Document Type


Publication Date

Summer 2008


International and Intercultural Communication | Peace and Conflict Studies


This paper presents a major lesson I learned from my research on the roles of non-natives in the Kanaka Maoli (Native Hawaiian) sovereignty movement, one that should prove instructive for activists in other movements: when the federal and state governments, immigrants and settlers, and the Kānaka Maoli people compete to define Hawaiian identity and control access to Hawaiian people, land, and culture, who counts as “Native Hawaiian” matters. Yet, with so much at stake, even when common sense tells nonnatives we know what “native” means and it is not us, many forces collude to encourage nonnative appropriation of Hawaiian identity—identity theft. In order to make useful contributions to the movement as a non-Kanaka Maoli scholar and activist, I had to learn to recognize and respect the boundary lines that were being drawn and redrawn around Native Hawaiian identity in everyday movement practices, and to refuse the false comfort of the label “Hawaiian-at-heart.”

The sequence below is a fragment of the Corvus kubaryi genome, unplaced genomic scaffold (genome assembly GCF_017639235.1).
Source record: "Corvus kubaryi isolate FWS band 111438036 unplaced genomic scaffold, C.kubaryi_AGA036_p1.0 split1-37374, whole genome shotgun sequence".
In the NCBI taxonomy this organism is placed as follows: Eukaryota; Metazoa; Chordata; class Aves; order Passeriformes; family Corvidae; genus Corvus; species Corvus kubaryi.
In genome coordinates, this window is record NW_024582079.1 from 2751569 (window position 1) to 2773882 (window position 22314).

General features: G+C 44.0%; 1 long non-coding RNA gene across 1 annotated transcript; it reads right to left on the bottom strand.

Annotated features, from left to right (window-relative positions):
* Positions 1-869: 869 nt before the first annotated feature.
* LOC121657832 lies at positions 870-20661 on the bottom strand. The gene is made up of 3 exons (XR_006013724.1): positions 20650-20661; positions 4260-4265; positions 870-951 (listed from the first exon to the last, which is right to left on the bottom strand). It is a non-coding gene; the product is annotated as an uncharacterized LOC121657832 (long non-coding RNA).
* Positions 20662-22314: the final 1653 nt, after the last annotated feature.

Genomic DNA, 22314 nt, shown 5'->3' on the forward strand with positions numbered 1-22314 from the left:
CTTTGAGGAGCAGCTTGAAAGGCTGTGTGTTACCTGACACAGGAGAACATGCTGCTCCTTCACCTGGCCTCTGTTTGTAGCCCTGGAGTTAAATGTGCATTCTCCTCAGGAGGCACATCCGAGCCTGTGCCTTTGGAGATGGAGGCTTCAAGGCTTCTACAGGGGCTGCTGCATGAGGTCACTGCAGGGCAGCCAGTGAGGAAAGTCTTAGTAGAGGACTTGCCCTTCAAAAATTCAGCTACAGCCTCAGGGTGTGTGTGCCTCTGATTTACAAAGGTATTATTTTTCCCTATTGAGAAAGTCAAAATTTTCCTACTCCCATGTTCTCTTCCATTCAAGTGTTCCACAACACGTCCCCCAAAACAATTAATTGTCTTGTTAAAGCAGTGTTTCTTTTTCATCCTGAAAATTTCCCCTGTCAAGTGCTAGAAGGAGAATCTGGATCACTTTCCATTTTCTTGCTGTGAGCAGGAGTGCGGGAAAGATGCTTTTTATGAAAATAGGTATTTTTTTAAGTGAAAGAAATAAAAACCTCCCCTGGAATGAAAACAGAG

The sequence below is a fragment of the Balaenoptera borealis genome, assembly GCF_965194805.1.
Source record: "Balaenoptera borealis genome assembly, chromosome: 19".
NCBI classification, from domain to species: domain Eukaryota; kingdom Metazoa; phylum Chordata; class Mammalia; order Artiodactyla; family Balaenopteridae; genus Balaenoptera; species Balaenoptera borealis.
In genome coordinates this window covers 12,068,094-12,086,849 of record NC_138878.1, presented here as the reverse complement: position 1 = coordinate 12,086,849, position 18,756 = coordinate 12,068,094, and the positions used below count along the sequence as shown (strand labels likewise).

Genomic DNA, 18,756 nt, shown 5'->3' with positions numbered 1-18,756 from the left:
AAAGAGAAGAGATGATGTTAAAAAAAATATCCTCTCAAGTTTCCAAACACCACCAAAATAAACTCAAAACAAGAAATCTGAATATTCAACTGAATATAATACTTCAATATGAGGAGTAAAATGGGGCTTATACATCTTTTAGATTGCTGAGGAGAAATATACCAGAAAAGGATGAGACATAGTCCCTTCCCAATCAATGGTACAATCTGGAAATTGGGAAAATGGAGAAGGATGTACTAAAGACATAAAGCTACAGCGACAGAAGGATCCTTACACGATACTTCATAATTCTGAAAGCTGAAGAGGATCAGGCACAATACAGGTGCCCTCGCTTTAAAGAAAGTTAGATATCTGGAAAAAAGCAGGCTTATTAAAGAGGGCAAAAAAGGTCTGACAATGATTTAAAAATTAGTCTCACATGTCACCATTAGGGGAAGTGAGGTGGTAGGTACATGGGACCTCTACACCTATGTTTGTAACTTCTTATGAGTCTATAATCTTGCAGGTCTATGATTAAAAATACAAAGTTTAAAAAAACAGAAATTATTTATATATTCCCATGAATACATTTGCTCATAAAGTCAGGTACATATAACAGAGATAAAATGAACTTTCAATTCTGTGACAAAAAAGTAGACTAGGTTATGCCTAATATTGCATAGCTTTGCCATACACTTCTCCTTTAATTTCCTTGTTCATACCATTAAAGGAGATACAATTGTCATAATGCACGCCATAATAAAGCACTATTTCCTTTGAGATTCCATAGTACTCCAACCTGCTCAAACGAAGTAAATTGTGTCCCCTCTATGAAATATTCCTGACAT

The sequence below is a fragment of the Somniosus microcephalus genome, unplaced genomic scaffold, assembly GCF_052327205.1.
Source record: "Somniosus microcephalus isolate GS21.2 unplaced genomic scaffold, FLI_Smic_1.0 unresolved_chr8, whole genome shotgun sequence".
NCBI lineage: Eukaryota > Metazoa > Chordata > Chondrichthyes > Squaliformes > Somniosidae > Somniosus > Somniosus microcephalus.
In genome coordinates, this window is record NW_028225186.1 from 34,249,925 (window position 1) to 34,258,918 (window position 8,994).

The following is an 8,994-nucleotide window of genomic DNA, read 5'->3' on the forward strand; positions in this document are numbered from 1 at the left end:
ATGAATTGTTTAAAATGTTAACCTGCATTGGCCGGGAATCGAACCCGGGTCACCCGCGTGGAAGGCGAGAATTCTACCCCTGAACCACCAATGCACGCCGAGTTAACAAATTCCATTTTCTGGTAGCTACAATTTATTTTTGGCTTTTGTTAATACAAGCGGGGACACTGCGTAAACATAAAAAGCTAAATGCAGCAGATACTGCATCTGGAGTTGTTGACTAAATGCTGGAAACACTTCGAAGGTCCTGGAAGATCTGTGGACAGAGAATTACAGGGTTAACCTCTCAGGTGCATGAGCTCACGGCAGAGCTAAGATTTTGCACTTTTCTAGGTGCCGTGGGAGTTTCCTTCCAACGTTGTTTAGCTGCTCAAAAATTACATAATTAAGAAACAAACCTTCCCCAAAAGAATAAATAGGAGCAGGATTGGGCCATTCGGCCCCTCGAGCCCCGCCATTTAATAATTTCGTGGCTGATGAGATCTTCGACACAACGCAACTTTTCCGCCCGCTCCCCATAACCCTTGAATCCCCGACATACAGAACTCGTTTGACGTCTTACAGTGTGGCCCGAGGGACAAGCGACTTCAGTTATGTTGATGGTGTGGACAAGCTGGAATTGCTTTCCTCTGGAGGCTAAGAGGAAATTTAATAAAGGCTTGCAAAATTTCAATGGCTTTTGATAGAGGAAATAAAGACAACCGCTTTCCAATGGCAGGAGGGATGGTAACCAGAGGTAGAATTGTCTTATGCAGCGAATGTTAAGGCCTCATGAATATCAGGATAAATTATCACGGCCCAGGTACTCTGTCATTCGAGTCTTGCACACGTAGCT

NOTICE: this is the author’s version of a work that was accepted for publication in Taiwan International Studies Quarterly. Changes resulting from the publishing process, such as peer review, editing, corrections, structural formatting, and other quality control mechanisms may not be reflected in this document. Changes may have been made to this work since it was submitted for publication. A definitive version was subsequently published as:

Kraemer, Kelly Rae. 2008. "Don't Call Me "Hawaiian-at-Heart: Self-determinatino and Identity Theft." Taiwan International Studies Quarterly 4(2):183-210.